There are quite a few islands and remote areas around Haiti accessible only by ferry. Routes include Port-au-Prince to Jérémie and Côte des Arcadins to Île de la Gonâve. Boats are rarely comfortable and often dangerously overcrowded. In some areas, such as Labidie and Île-à-Vache, small boats operate as water taxis. Fix the price before you board, as the owner may try to charge for the whole boat.
Haiti’s buses are big and seemingly indestructible affairs, and they need to be. They’re cheap too – even the longest 12-hour trip gives change from US$15. There are no timetables; buses leave when filled. A taptap is more likely to be a minibus or pickup truck, used for travel within cities, or hopping between towns. Bus and taptap stations are sprawling conglomerations of vehicles and people and market stalls: Haiti in microcosm.
Driving in Haiti is an adventure sport. Roads can be terrible, traffic signs are rare, and ‘might is right’ is the main rule. If you do drive, you will need an International Driving Permit or a current license from your home country.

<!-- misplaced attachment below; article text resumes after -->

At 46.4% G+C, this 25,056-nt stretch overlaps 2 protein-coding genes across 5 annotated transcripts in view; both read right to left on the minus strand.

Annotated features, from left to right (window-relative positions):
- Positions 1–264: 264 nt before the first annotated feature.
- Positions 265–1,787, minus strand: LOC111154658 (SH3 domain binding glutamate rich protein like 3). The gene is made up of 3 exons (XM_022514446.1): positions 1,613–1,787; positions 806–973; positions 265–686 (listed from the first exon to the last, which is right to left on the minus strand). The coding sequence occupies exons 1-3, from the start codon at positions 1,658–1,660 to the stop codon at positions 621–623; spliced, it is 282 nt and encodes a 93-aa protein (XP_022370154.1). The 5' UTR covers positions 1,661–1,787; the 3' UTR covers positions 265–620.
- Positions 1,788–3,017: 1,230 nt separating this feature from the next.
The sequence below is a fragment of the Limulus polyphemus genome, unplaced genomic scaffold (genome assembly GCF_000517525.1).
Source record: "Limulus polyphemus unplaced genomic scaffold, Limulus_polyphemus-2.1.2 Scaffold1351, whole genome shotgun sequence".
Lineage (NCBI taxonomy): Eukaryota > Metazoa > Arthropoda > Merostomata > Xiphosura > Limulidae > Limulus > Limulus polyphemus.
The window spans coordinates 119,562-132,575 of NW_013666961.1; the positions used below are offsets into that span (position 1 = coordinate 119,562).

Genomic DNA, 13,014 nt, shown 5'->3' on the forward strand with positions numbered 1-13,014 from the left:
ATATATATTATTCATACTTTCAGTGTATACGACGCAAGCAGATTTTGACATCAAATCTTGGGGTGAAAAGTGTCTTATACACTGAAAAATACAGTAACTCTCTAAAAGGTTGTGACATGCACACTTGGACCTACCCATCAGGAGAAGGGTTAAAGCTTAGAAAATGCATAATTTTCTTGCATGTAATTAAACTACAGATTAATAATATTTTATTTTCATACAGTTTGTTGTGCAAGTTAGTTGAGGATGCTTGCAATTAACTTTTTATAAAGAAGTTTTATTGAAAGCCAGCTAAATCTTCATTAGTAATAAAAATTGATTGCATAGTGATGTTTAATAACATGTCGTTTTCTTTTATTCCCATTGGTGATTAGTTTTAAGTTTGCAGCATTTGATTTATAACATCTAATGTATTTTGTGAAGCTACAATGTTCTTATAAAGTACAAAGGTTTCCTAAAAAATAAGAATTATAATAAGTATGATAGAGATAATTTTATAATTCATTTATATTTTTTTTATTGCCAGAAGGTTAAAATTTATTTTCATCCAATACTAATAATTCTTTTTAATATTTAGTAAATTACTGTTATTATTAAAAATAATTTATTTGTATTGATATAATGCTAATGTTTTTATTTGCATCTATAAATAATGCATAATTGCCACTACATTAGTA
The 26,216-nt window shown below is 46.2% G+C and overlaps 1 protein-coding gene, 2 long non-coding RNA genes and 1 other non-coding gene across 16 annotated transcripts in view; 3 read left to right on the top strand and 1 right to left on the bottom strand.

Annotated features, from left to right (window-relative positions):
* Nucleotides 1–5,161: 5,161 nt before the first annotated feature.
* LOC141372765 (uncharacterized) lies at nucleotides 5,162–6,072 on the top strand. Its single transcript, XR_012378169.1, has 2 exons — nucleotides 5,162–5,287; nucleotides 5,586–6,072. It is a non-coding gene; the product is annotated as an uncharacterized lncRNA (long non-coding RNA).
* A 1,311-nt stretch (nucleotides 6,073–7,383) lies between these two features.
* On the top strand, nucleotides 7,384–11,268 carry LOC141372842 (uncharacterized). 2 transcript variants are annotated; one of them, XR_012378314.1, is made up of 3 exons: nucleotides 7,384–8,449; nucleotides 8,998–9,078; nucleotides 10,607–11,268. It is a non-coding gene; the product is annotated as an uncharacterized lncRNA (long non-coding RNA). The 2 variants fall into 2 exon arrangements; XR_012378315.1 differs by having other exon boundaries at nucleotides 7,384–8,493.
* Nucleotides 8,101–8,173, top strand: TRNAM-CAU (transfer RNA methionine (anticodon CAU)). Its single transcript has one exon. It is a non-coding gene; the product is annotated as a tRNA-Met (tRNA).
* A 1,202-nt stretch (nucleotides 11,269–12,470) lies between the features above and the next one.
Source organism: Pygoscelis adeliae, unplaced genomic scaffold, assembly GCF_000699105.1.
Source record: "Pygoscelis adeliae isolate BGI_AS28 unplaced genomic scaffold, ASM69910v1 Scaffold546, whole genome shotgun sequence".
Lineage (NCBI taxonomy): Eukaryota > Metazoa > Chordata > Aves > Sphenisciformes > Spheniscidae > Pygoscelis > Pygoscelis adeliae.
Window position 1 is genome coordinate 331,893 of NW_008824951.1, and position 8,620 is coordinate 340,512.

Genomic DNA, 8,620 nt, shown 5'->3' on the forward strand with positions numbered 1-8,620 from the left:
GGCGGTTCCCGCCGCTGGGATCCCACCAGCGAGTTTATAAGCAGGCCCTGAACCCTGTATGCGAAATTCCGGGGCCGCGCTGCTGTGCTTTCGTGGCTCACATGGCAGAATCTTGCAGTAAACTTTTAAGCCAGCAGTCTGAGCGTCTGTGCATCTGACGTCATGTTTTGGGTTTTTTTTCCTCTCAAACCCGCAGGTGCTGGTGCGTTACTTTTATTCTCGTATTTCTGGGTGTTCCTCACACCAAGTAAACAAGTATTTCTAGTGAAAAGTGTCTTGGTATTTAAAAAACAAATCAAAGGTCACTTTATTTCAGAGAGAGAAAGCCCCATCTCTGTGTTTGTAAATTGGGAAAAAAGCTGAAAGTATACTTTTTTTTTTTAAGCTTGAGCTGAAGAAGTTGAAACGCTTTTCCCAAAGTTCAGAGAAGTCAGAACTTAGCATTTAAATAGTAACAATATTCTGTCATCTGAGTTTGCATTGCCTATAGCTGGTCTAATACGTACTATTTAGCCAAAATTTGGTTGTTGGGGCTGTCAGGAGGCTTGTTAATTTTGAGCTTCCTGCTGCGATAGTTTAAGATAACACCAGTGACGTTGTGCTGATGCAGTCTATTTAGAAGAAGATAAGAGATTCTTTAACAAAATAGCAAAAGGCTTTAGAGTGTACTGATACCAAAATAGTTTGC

There are rental companies in Port-au-Prince, mostly near the airport. Fees are around US$70 per day for a saloon, and US$150 per day for a 4WD, the latter being better able to cope with the road conditions.
Port-au-Prince and Cap-Haïtien have collective taxis called publiques, which run along set routes and charge around HTG25 (US$0.75) per trip. You can spot them by the red ribbon on the mirror – if the driver takes it off he’s treating you as a private commission, and you’ll have to negotiate the fee.
There a motorcycle taxis (moto-taxis) everywhere, with a trip rarely costing more than about HTG20 (US$0.60).
Caribintair (250-2031/2; firstname.lastname@example.org), Tortug Air (2250-2555/6; email@example.com) and Tropical Airways (2256-3626/7) link Port-au-Prince to several departmental capitals, including Cap-Haïtien, Les Cayes, Jacmel and Jérémie. Haiti’s size means that flights are short (just 15 minutes to Jacmel), saving hours on bad roads. The planes are small and demand can be high, so book as far in advance as possible. One-way tickets usually cost around the US$85 mark.